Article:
Are JavaScript timers coming from ECMAScript or HTML?

This focus of this video is to answer these questions: 1) Where Javascript timers are coming from? 2) Is setTimeout() and setInterval() part of ECMAScript or is it an HTML Standard ?

Here is the HTML spec for Timers

Google Chrome Timers inside Blink codebase

Mozilla timers inside Gecko code

Safari timers inside Webkit codebase

Node.js documentation for timers is available here

Node.js implementation of timers

Full Transcript

00:00 Hi there. Welcome to JavaScript series and I'm Deeksha Sharma from bonsaiilabs. Today, we are going to see from where exactly these so-called JavaScript timers coming from ? Is setTimeout() and setInterval() part of ECMAScript or is it an HTML standard? Let's dive into see what's the truth. setTimeout() and setInterval() are methods available to us in browser and also in Node.js runtime. They provide a way to schedule a callback after a period of time. clearTimeout() and clearInterval() cancels the timeout and time interval that were previously established by setTimeout()and setInterval() methods. But the question is where these timers implementations are coming from ? Are they coming from ECMAScript and JavaScript engines implement them or they're part of HTML standard spec where browsers own the responsibility of implementing them? The answer is they're not part of ECMAScript.

00:54 They're part of HTML standard specification that laid down the stepwise algorithms that browsers should use to implement these timer methods. Here's the HTML 5 specification from W3C that describe the steps indicating how setTimeout()and setInterval() methods should behave. Also, if you are curious, you may want to check out the ECMAScript specification which does not deal with timers. I've added the link for both of these documentations for you to have a look at. Now comes the main part. How do browsers implement these timer methods? Chrome, Mozilla and Safari use their own rendering engines called blink, gecko and WebKit. These rendering engines do a lot of work to bring the contents of a webpage on the screen that we see. One of the responsibilities of a rendering engine is to implement the spec of the web platform, which includes HTML standard, DOM, CSS and WebIDL. So in short it's the rendering engine sitting in the browser code that implement timers and not the JavaScript engines.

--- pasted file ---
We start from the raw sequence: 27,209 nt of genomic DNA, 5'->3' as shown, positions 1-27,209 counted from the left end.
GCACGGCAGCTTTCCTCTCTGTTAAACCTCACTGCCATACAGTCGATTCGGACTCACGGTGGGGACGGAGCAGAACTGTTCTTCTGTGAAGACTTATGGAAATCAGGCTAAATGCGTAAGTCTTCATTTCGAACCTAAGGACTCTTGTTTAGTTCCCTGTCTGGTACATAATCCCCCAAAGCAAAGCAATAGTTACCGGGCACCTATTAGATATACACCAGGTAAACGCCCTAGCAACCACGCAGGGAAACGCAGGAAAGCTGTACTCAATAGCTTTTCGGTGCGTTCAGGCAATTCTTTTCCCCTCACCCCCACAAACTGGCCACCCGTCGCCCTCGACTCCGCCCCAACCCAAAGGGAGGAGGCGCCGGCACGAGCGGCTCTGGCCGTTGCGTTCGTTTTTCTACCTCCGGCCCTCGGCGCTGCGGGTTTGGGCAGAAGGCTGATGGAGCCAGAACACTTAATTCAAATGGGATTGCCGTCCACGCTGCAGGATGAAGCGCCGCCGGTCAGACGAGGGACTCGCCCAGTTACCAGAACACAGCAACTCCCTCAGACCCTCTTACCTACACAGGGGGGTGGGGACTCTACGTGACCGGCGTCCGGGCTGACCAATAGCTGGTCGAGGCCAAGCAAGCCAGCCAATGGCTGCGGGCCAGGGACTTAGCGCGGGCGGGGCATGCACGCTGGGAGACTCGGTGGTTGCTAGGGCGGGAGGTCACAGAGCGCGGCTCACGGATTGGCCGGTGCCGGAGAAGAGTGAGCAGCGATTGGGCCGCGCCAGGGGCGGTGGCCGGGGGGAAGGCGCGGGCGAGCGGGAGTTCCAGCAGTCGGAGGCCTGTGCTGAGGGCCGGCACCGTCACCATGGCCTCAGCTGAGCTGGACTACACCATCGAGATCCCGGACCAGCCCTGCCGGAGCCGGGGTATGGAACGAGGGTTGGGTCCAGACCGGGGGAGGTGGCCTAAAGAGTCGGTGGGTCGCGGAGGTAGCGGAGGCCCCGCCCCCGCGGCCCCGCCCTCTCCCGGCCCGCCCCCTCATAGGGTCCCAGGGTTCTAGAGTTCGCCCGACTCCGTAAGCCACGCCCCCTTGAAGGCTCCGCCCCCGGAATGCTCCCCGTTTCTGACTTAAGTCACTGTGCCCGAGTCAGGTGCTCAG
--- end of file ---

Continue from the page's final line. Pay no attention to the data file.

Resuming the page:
01:58 All of the rendering engines are open source, so I've added the GitHub links to the classes that implements the timers. Feel free to check them out. I believe the next question in your head would be, if timers a part of HTML spec, then how can I use setTimeout() and setInterval() when running the server side code using Node.js? This is because Node.js provide its own timer functions that implement a pretty similar API, just like you see in web browsers. So the timers are not part of, V8 JavaScript engine embedded by Node.js. They're internal implementation by Node.js itself. Again, I've added the link to the official documentation and github class for timers in Node.js code base. You may want to give it a read. All right! if you found this video useful, be sure to subscribe and until then keep learning and share your knowledge. I'll see you in the next video.